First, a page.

In the streets of Tokyo, a new menace has surfaced: Shounen Bat, a young boy who wears golden roller skates and a baseball cap, and likes to whack people on the head with a golden baseball bat. These seemingly unconnected and random attacks soon become a police investigation... but after all is said and done, is there a pattern to this chaos?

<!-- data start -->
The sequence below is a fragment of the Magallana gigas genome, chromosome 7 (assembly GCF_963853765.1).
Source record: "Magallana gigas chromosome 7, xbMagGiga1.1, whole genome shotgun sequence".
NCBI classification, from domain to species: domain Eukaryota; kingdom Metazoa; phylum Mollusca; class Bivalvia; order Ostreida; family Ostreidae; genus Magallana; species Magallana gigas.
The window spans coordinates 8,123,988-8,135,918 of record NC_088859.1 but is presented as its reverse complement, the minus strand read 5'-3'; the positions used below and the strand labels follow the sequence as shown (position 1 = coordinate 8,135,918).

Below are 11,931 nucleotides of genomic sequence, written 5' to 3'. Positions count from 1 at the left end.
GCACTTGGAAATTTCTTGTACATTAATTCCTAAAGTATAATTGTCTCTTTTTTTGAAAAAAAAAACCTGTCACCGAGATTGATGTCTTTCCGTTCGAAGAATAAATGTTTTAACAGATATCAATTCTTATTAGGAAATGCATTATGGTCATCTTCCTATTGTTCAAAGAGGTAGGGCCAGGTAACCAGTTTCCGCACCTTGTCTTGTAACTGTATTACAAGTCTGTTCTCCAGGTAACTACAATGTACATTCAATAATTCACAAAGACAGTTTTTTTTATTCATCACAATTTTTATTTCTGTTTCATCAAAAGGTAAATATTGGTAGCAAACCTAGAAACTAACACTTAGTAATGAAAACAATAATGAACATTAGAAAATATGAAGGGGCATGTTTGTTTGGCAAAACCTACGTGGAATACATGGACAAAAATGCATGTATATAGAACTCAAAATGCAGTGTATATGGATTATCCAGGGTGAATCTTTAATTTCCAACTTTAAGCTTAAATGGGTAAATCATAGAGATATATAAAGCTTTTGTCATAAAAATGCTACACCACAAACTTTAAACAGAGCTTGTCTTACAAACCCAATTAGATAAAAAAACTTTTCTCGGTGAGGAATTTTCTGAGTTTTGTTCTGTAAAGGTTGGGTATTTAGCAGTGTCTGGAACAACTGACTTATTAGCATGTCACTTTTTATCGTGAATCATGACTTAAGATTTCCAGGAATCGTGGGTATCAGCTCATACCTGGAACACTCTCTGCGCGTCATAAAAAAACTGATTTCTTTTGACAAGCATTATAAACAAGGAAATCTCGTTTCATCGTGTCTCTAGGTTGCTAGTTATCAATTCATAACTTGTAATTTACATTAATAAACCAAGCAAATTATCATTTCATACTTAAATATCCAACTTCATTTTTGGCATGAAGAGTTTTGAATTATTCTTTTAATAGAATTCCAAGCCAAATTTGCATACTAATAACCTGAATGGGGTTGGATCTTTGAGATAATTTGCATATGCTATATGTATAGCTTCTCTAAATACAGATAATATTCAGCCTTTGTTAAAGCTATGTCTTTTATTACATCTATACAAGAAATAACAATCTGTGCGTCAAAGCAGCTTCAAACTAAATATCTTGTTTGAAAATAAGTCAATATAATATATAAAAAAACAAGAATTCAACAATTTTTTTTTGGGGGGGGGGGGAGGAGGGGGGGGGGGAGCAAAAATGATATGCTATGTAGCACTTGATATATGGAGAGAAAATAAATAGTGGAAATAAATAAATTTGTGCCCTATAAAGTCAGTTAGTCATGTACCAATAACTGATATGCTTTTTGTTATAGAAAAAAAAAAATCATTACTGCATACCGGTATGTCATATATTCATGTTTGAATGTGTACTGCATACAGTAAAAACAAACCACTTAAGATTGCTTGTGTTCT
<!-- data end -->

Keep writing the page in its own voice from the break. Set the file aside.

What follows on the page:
StoryParanoia Agent is a brilliant, intelligent story that is extremely hard to explain without spoiling. The general story revolves around what you see above: people are being randomly attacked by Shounen Bat. But around episode 5 or 6, a new plotline evolves, which becomes very enthralling and in depth. By the end, fear not, the main idea of the story is revealed, but you are indeed left with many questions, twilight zone style. In general, the story is presented in an AMAZING way. It's hard to explain why the story flowed as good as it did. Each episode almost seemed like an autonomous story, but yet, in some cases they still ended up being connected to other stories in turn. Each episode was also told in an entirely different way, sometimes, but it still totally sucked you in and made you want to watch more. One episode, for example, was almost like a tour of an anime company, with still frames pointing out what each character did, etc. I think the best part was that each episode had some sort of punch line (or twist), and the twist was revealed slowly or in a really unusual way. No episode started out explaining what was happening, it was revealed slowly. It was this unique storytelling ability that followed through in EVERY episode, that made me love watching this series. No episode was slow and boring, each episode was a new story with a new mystery to figure out. Also, although it was fairly confusing, it wasn't AS confusing as, say, Lain or other completely messed up series. You had an idea of what was going on, and could guess what you thought would happen as well. I really don't like series where I understand almost nothing the entire time, just to be given a small handout at the end which explains almost nothing. At least with Paranoia Agent, the mystery was engaging and interesting, so you could tolerate being confused for the most part. Although the show is basically a mystery, there are very hilarious comedic moments, mostly dark comedy, or random/slapstick. All of it was told in a very subtle way, so it isn't like the kind of "humor" where a guy gets beat up by a girl every 2.5 seconds for no reason (ala Love Hina style). You'll be interested in the mystery, laughing at the comedy, and shaking your head at the truly disturbing parts of the story. (episode 6, anyone?) I gave it a 9.5 for story, for the marvelous storytelling, and plot in general. .5 was removed for the plot points that just aren't explained well enough, or not explained at all. I like leaving some things to my imagination, but I would have liked a few more key things to be explained at the end. AnimationParanoia Agent had a very unique style of animation that I've seen in newer series, and it by far is my favorite. No dark black lines are used for outlines (with some exceptions), especially on characters. Instead, many different shades of colors are used to show borders and such. Although this makes the visuals look flatter, it makes for a very rich and beautiful look. Paranoia Agent also uses a wide variety of lush colors to make the mood even more interesting. Although most series tend to do sunsets well, Paranoia Agent manages to excel at it with dark pinks and even purple to illuminate the oranges and reds. Dark purples, blues, and iridescent greens tended to dominate night scenes, which are fantastic compliments of each other, I think. Characters themselves all were fairly simple looking as far as shading and coloring, but were VERY visually convincing as far as the person's character. There were two extremely slimy looking men who had the slimiest characters and stories, and you could tell. And I mean literally, you see them and think "oh god, this person is so slimy and disgusting!". By slimy, I mean sleazy and creepy, by the way. This was a total success as far as I'm concerned. Most anime characters all have a stock appearance, which was partially true in Paranoia Agent as well, but it also had characters who REALLY fit their molds. SoundFrom the very strange yet oddly catchy opening track, you know the music is going to be a winner. Often, music is replaced by extremely creepy suspenseful noises that build and build, while repeating themselves. Music, though, was extremely varied depending on which episode you were watching (as each episode had it's own kind of tone and dynamic). Whimsical pieces were there, as well as creepy ones and general ones. It's hard to describe it more than that, so I'll just say that the music delivered 100%. It wasn't blaring and annoying, each piece was picked perfectly for the mood, and didn't sound generic ever, on that note. Voice actors were VERY well chosen, from the slimy men's voices being slimy, to the bravado of egotistical children. Even secondary characters or walk-on roles had great voices chosen. You can tell there was attention to detail on that. CharactersParanoia Agent was chock full of characters. There were quite a few main characters (usually one per episode, at least), with several being permanent fixtures such as the Chief and Maniwa. Tons and tons of secondary/third (haha, I know that isn't a proper term) characters as well. Although there wasn't a great deal of character development for any of these characters as far as emotional or mental growth, each one tended to have a very deep story or history attached to them. A lot of the episodes revolved around a single character and their story. This means that in only 20 minutes, the story had to be told to make you interested, and to make you feel like you really knew the character and their plight. And by all means, they succeeded every single time. In addition, everyone fit their roles perfectly. From the person who feels they are a victim, to the slimy men, to the Chief and Maniwa, and their doubts about Shounen Bat and the case in general. OverallParanoia Agent is one of the most intelligent series I've seen, with a story that will keep you intrigued and guessing until the end. If you are looking for something mindless and action-filled, this is not for you! PA has a very unique way of telling you each person's story, which sometimes are a bit slow or seem fragmented. Be assured that the outer story does play itself out eventually, and you probably won't be too disappointed (except wishing more things had been explained!) The animation is beautiful, the sound is fitting, the characters are realistic and deep, and there is no reason you shouldn't watch this. If you are looking for something with character, that will challenge your mind more than mindless ecchi crap, check this one out.